I want my email and the rest of my digital life to be secure, so I like the idea of two-factor authentication. The problem is I travel a lot. When I am in Europe or the US, I don’t use my Australian phone because I don’t want to pay for roaming, and because I may be away for months at a time.
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I use a local SIM when away, and therefore won’t get the SMS from Google. I use a tablet a lot too, so two-factor authentication with a USB key is only of limited use. So far I have left two-factor off, because I don’t want to be locked out when overseas. What are my options? Thanks,
As a fellow frequent traveler, I feel your pain. It’s especially annoying when online services take it upon themselves to enable two-factor authentication simply because your IP geolocation has changed. We once got locked out of our YouTube account during an overseas conference and had to scramble to upload the video through other means: an extra headache that we definitely didn’t need.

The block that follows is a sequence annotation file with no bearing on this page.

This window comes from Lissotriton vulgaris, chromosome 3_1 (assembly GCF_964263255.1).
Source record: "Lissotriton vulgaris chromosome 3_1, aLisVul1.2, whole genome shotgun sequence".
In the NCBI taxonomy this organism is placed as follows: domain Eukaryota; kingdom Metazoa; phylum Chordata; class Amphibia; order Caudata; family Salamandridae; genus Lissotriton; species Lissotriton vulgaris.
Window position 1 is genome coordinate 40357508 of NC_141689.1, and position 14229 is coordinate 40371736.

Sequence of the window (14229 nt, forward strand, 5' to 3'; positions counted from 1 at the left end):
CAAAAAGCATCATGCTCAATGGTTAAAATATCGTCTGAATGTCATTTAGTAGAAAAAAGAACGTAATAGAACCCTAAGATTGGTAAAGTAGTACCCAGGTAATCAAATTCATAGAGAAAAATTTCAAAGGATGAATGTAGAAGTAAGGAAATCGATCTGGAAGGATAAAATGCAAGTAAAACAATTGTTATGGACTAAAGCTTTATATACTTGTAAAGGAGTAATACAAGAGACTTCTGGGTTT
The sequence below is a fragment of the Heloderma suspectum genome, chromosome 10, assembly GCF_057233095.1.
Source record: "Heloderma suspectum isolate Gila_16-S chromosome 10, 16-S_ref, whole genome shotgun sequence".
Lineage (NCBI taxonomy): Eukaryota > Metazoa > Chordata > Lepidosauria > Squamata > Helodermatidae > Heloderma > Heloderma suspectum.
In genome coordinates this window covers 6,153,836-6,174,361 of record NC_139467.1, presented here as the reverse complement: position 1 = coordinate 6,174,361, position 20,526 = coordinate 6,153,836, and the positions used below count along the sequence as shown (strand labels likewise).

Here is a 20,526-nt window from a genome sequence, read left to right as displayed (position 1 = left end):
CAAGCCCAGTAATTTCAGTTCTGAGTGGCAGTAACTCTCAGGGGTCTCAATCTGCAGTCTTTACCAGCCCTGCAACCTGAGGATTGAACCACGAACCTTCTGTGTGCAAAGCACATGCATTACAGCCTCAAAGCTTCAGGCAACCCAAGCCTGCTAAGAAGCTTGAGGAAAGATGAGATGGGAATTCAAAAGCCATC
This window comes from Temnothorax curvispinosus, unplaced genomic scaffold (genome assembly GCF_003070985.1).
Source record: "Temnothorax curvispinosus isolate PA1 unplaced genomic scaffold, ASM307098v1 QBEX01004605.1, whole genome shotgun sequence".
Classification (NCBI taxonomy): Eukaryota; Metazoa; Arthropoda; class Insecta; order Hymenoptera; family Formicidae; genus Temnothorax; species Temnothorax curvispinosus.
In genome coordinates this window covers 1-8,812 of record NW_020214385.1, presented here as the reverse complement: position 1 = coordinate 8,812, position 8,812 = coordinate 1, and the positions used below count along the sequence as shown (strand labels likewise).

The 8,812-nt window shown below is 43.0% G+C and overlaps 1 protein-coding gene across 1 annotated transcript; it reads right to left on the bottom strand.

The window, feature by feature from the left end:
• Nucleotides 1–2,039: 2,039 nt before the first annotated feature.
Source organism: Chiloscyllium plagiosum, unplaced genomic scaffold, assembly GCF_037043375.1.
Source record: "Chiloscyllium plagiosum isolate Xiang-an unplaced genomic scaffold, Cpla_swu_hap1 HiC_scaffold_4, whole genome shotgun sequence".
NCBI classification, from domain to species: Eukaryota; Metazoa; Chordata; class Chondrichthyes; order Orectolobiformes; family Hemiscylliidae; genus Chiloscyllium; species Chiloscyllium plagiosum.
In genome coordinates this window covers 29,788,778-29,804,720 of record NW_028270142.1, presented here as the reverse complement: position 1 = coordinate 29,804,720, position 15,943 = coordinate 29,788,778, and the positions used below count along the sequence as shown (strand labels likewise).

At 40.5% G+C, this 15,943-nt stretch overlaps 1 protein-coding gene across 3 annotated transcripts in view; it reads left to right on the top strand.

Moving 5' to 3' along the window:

Some online services provide alternative methods such as dedicated code generators. These are offline applications that grant the user a randomly generated access code — without the need for internet or SMS. Unfortunately, these solutions tend to be limited to specific services, such as online banking.
Some services also provide backup codes that can be entered when two-factor authentication isn’t an option. These tend to be supplied only once during signup, so make sure you take note of it and keep it somewhere secure.
You can also change the phone number to that of a trusted friend or family member who lives locally, although we suspect this might strain the relationship somewhat if you’re constantly requesting codes.
To be honest, none of the above solutions are perfect. As we’ve noted in the past, there’s no easy way around this situation. It’s basically one of the trade-offs you accept for a higher level of security.
We’d also like to hear from readers. If you’ve come across a solution to the above predicament, do let TU know in the comments section below.
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